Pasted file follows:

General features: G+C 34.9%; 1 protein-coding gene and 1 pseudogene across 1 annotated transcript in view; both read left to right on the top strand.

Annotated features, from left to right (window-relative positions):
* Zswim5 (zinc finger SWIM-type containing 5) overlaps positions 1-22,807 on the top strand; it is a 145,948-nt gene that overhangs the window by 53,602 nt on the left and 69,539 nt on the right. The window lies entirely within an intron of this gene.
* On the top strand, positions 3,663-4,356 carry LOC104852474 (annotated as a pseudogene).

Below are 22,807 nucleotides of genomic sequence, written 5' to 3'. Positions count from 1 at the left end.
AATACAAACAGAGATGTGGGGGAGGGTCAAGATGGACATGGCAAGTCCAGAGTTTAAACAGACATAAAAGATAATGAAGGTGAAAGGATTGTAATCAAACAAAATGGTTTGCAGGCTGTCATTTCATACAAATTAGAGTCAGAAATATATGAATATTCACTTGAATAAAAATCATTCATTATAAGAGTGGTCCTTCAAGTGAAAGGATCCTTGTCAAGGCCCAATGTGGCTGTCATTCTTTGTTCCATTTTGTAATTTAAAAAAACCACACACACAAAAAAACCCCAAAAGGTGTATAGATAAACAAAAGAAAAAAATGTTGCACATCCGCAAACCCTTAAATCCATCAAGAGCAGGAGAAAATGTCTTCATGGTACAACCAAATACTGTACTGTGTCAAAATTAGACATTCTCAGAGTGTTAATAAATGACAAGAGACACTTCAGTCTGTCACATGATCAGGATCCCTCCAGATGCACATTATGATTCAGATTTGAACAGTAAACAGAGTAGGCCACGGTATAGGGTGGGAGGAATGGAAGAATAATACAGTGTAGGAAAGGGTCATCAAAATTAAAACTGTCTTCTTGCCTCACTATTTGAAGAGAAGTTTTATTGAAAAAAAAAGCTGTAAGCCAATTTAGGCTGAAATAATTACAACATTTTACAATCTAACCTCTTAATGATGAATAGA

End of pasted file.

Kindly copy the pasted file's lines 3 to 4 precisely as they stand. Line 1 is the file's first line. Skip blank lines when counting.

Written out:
* Zswim5 (zinc finger SWIM-type containing 5) overlaps positions 1-22,807 on the top strand; it is a 145,948-nt gene that overhangs the window by 53,602 nt on the left and 69,539 nt on the right. The window lies entirely within an intron of this gene.
* On the top strand, positions 3,663-4,356 carry LOC104852474 (annotated as a pseudogene).